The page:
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So Much Depends Upon the Return of a Stolen Wheelbarrow

Ask and ye shall receive.

Andrew Killawee is a television producer who lives in Nova Scotia and recently had his wheelbarrow stolen. He announced this with a sign outside of his home: “BRING BACK MY WHEELBARROW.”

By a few days later, the sign had changed: “THANK YOU FOR BRINGING BACK MY WHEELBARROW.” Apparently tersely worded demands for stolen property, in rural Canada, lead to results. And results lead to politely worded replies.

All of this might have gone forgotten—a brief, humorous tale of small-town crime, one among many brief, humorous tales of small-town crime that happen in small towns across the world—if it hadn’t been for something called Twitter, where an acquaintance of Killawee’s, Anna Scott, combined the hand-painted signs into a single tweet.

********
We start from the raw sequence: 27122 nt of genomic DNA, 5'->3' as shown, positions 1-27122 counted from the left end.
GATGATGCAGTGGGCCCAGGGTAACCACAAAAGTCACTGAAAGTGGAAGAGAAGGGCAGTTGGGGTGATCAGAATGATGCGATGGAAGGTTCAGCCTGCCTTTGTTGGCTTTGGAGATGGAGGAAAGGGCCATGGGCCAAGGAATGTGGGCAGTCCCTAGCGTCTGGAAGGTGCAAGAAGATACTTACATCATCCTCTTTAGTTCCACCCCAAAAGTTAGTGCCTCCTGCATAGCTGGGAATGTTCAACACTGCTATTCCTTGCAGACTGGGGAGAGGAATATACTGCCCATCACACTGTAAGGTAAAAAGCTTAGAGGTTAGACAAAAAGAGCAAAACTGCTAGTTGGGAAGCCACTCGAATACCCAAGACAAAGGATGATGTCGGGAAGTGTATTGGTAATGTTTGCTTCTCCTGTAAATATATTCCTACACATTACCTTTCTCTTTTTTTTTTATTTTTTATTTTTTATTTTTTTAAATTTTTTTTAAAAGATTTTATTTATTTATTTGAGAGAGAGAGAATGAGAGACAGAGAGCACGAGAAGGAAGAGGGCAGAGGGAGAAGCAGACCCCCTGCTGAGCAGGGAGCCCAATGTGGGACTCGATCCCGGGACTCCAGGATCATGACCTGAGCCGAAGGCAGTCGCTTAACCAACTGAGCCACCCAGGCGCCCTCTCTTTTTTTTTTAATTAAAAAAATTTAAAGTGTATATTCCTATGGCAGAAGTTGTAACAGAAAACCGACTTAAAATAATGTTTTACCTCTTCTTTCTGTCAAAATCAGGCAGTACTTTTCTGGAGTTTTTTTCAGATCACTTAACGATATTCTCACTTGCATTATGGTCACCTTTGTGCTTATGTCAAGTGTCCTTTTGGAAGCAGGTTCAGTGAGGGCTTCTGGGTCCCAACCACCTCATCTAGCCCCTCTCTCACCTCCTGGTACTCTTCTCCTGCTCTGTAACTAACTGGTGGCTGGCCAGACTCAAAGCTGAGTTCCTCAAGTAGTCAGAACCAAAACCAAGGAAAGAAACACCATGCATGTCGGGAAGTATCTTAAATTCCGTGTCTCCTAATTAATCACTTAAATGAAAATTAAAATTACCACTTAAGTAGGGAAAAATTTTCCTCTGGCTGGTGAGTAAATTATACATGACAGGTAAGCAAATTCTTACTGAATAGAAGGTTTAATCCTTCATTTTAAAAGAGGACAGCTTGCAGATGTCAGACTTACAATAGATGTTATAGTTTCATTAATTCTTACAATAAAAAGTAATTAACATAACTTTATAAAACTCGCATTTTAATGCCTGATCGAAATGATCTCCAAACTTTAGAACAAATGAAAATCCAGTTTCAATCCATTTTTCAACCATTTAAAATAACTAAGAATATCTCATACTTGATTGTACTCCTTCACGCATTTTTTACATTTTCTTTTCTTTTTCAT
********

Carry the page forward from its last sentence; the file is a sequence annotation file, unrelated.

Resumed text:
Scott’s tweet went viral, and Killawee later noted his regret at not being more fluent with the service. “Well it took a lot of hard work, but I think I can now retire,” he wrote on Facebook on Tuesday, “thanks to Anna for really making the big push here … I’ll learn Twitter one of these days.”